• Hosts Shahni Wellington and JP Janke on the set of last night's episode. (The Point)Source: The Point
There was plenty to discuss and debate on The Point on Tuesday night, from Senator Lidia Thorpe’s bombshell claims about sexual harassment in Parliament to the vaccine rollout. Read the full recap here.
Neil McMahon

The Point
24 Mar 2021 - 12:35 PM  UPDATED 24 Mar 2021 - 12:40 PM

Lidia Thorpe allegations

The Greens senator, who has been in federal parliament for six months, told The Point she had thought long and hard before deciding to go public with her revelations of what she calls relentless harassment in the corridors of power.

“Suggestive comments, commenting on what I am wearing, what I have got in my mouth when I am eating,” she said.

“I have had two older men put their arm around me, once when I was walking to the chamber for question time. There is one particular senator who waits for me to walk in front of him. If he sees me coming out of my office, he will wait and he will walk behind me.”

She said there were two senators and two members of the House of Representatives who had harassed her, but did not name them and told reporter Sarah Collard that the thought of naming them made her feel sick.

Floods in NSW 

The Point visited Coopernook on the NSW Central Coast and spoke to people affected by the devastating disaster that has unfolded in recent days.

There were personal stories, including problems with access to medical care and medication as vast areas were isolated. Gumbaynggirr woman Frances Witt spoke of the on-going peril for the local environment.

“It is part of the weather pattern now. It's not managed very well, our environment around us. There is this sense in the air of fear, almost like you can smell this fear every time there is a flood. 

“What is going to happen? Something is going to happen, because nothing is getting any better. The environment, it has paid the price. It is paying the same price as the Aboriginal people, it is colonisation.”

The vaccine rollout

The Point explored the Australian COVID vaccine program, which kicked into gear this week with Aboriginal and Torres Strait Islander people among the first in line. There are 33 Aboriginal community controlled health organisations among the first to administer the vaccine, which in its current phase 1b is available to Indigenous people 55 and over, those with a medical condition, and health care workers.

Dawn Casey, co-chair of the Aboriginal and Torres Strait advisory group on COVID, said take-up of the vaccine among eligible community health centres had been “extraordinary … they’re already queueing to have the vaccination”.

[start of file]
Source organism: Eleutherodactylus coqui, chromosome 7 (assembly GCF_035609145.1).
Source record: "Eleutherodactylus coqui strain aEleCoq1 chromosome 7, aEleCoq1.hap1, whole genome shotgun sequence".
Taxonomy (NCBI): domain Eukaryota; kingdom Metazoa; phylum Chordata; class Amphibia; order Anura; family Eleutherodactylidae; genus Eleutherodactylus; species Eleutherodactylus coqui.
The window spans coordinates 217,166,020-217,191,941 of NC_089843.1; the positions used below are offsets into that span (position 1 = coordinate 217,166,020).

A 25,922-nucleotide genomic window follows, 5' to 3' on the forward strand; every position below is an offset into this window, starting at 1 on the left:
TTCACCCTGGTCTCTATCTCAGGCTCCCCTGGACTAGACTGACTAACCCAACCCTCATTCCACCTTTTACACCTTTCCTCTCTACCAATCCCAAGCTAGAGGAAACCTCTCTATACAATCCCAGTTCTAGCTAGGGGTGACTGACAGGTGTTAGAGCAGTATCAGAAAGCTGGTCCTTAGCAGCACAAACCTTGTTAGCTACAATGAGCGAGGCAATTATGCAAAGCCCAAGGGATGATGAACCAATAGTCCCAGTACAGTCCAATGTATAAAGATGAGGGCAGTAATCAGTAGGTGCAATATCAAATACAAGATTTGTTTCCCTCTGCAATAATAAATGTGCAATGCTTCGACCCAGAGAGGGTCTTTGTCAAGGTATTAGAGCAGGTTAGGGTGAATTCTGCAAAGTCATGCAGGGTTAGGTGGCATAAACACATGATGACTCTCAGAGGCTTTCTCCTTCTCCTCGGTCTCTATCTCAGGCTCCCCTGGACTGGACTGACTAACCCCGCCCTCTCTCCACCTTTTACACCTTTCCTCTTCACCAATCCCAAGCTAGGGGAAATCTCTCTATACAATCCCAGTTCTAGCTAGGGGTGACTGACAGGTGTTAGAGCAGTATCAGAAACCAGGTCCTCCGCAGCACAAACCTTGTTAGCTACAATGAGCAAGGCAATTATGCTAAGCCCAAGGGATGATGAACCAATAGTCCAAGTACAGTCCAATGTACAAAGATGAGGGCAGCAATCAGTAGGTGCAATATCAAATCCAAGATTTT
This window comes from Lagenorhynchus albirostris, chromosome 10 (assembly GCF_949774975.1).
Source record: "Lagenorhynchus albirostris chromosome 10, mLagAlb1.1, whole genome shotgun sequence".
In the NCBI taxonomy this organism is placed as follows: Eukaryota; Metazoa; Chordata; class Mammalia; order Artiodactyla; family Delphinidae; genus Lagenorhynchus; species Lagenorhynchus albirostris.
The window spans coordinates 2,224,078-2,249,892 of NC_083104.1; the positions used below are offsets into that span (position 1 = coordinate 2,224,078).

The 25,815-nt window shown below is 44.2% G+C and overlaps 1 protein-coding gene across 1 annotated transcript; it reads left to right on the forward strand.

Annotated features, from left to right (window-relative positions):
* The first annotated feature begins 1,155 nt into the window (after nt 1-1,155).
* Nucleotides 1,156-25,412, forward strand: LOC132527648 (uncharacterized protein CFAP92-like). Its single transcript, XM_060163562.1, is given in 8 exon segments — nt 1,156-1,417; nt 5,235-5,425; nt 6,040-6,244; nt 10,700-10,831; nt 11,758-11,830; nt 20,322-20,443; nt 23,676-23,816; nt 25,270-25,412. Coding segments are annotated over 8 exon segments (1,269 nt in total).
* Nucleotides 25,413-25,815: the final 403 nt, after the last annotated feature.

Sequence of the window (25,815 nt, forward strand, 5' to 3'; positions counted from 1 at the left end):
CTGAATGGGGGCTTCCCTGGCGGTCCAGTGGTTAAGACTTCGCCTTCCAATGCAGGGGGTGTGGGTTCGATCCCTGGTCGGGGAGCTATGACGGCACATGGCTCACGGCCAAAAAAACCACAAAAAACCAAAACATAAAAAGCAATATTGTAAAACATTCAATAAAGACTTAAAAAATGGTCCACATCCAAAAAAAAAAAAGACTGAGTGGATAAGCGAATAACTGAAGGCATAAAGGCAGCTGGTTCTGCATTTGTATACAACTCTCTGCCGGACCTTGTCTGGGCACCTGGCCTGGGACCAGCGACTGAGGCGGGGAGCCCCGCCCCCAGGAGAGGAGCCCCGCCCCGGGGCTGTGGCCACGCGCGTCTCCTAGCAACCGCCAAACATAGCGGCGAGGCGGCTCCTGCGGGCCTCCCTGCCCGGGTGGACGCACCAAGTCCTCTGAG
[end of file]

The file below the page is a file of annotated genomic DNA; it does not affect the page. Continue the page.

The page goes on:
“There certainly seems to be a fair amount of excitement.”

A truth commission

Host John Paul Janke interviewed Labor senator Pat Dodson after his push for an inquiry into truth-telling and treat-making was defeated in the senate last week.

Asked about Scott Morrison’s rejection of a constitutional parliamentary voice, Senator Dodson said: “I think he is wrong. How wrong were they about the LGBT community? We had to have a plebiscite to put that beyond doubt, and I think the public of Australia are well ahead of where the Prime Minister is at the moment. It is sad he cannot read the message.”

Senator Dodson said a voice to Parliament would “constantly remind a parliament you are not doing well enough, or, yes you are, you have done something right”.

Renaming 'C**n Island' 

Shahni Wellington headed to Lake Macquarie to speak with the community behind a push for a new name for 'C**n Island'. The history of the name has no association with the name Coon shared by the cheese brand. Rather, it was named after the first permanent resident of the island — a miner who would come home covered with coal dust and was referred to by the name because of his black face.

Kentan Proctor - cultural heritage officer for the local land council — says: “You wouldn’t use that word to an Aboriginal person, you wouldn’t say that to their face… so we should we have a place named after it? I know that it hurts and I know that it hurts (my family) and so therefore it hurts me really.”

Lake Macquarie councillor Keith Baker said: “It is a genuinely racist name.”

Wild brumby 'infestation'

Ryan Liddle travelled to Jindabyne to explore the controversial debate over the future of the wild horse population, which now numbers an estimated 14,000 brumbies.

“I won’t be able to look my grandchildren in the eye if I don’t speak the truth about that’s happening here,” said local tour guide Richard Swan.

“It’s a feral infested environment. It’s difficult to pretend… I feel like I’m the Barrier Reef guide whose tour is the bleached part. When do we stop and tell the truth? As a tour guide, I cannot pretend any more, I have to be honest with people and say, this is what we are doing to our country, we are knowingly doing this.”

Brumbies arrived with first fleet and spread across the country. 

Swan said: “The solution is get them off and use the most humane method available.”

Hamilton hits Australia!

The Broadway musical phenomenon Hamilton has hit Sydney this week and is showing every sign of being as big a smash here as it has been in New York and London.

Shahni Wellington met local cast members, who spoke of the impact the show would have on local performers.  

As Callan Purcell told The Point: “That gets me excited because it is again such a privilege to be able to be an inspiration for the next generation that is coming up, to be a part of something so big, because it allows them to go, ‘Cool, I can do something like that’.”